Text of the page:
A nongray theory of extrasolar giant planets and brown dwarfs

Adam S. Burrows, M. Marley, W. B. Hubbard, J. I. Lunine, T. Guillot, D. Saumon, R. Freedman, D. Sudarsky, C. Sharp

Research output: Contribution to journalArticlepeer-review

1088 Scopus citations


We present the results of a new series of nongray calculations of the atmospheres, spectra, colors, and evolution of extrasolar giant planets (EGPs) and brown dwarfs for effective temperatures below 1300 K. This theory encompasses most of the mass/age parameter space occupied by substellar objects and is the first spectral study down to 100 K. These calculations are in aid of the multitude of searches being conducted or planned around the world for giant planets and brown dwarfs and reveal the exotic nature of the class. Generically, absorption by H2 at longer wavelengths and H2O opacity windows at shorter wavelengths conspire to redistribute flux blueward. Below 1200 K, methane is the dominant carbon bearing molecule and is a universal diagnostic feature of EGP and brown dwarf spectra. We find that the primary bands in which to search are Z (∼1.05 μm), J (∼1.2 μm), H (∼1.6 μm), K (∼2.2 μm), M (∼5 μm), and N (∼10 μm), that enhancements of the emergent flux over blackbody values, in particular in the near infrared, can be by many orders of magnitude, and that the infrared colors of EGPs and brown dwarfs are much bluer than previously believed. In particular, relative to J and H, the K band flux is reduced by CH4 and H2 absorption. Furthermore, we conclude that for Teff's below 1200 K most or all true metals may be sequestered below the photosphere, that an interior radiative zone is a generic feature of substellar objects, and that clouds of H2O and NH3 are formed for Teff's below ∼400 and ∼200 K, respectively. This study is done for solar-metallicity objects in isolation and does not include the effects of stellar insulation. Nevertheless, it is a comprehensive attempt to bridge the gap between the planetary and stellar realms and to develop a nongray theory of objects from 0.3MJ ("Saturn") to 70MJ (∼0.07 M). We find that the detection ranges for brown dwarf/EGP discovery of both ground- and space-based telescopes are larger than previously estimated.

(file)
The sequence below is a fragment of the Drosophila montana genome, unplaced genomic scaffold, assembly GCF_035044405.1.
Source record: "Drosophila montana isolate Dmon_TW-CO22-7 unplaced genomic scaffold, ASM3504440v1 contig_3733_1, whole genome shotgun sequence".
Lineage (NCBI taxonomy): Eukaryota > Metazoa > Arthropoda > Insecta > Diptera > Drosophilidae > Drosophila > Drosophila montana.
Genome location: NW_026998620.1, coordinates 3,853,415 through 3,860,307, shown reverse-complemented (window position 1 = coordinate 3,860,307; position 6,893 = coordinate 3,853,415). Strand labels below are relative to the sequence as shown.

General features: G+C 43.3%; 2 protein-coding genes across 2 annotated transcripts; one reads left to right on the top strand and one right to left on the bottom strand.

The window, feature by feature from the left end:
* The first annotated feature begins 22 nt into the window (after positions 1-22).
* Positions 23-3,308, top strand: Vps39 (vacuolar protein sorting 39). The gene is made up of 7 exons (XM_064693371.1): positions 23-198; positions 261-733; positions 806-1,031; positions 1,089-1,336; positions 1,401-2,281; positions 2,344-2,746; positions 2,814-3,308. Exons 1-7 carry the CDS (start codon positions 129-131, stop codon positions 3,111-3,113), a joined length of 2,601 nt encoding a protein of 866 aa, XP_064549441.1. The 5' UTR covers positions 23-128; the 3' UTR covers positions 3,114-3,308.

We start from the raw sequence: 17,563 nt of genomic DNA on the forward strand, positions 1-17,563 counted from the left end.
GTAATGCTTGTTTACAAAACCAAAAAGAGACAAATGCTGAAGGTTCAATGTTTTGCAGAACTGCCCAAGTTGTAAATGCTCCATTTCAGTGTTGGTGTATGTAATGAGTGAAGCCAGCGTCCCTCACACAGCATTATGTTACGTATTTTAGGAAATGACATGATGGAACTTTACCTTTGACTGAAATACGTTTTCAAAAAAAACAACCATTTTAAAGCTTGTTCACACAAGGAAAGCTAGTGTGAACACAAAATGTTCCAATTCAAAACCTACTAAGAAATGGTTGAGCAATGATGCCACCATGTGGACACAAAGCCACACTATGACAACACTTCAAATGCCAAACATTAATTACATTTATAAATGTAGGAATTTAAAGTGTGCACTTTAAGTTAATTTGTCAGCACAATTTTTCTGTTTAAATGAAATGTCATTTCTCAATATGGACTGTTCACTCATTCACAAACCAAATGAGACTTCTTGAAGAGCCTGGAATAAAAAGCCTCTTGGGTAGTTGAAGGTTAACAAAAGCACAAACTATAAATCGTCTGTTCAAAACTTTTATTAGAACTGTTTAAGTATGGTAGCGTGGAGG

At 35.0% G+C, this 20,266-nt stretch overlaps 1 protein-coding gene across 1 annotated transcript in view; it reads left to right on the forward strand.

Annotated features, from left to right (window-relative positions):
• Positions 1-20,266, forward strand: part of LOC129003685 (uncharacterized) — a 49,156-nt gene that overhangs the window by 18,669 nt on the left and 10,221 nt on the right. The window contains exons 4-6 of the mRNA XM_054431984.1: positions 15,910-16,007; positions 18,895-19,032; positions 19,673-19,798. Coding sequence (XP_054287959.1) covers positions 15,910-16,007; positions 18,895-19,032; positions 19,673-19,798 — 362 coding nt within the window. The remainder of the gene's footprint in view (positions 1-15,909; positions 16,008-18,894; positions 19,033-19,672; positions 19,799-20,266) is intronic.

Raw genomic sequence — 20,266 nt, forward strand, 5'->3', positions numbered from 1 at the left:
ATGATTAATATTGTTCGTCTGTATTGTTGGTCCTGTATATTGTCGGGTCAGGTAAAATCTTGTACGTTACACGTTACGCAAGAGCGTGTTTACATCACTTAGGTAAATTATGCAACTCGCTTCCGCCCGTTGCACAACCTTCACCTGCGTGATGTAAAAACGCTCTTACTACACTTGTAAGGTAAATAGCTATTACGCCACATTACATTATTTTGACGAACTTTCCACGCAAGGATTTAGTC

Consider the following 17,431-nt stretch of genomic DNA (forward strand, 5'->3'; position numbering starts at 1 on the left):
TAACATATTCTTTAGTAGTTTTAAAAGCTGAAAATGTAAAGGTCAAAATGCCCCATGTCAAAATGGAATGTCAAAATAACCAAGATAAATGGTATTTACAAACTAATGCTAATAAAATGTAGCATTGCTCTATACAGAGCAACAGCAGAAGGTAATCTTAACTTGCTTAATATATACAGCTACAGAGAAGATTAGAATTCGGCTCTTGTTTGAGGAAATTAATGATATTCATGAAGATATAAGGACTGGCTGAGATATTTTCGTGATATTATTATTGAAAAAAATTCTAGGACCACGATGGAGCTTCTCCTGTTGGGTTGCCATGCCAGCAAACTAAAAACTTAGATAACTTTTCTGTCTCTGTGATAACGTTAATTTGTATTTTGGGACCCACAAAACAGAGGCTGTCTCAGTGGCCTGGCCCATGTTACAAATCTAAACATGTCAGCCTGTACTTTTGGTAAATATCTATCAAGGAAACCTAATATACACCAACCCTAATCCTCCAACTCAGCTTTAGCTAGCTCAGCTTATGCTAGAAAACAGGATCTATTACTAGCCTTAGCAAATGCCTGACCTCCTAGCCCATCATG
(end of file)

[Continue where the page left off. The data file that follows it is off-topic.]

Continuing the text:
Original languageEnglish (US)
Pages (from-to)856-875
Number of pages20
JournalAstrophysical Journal
Issue number2 PART I
StatePublished - 1997

All Science Journal Classification (ASJC) codes

  • Astronomy and Astrophysics
  • Space and Planetary Science


  • Planetary systems
  • Stars: Atmospheres
  • Stars: Interiors
  • Stars: Low-mass, brown dwarfs


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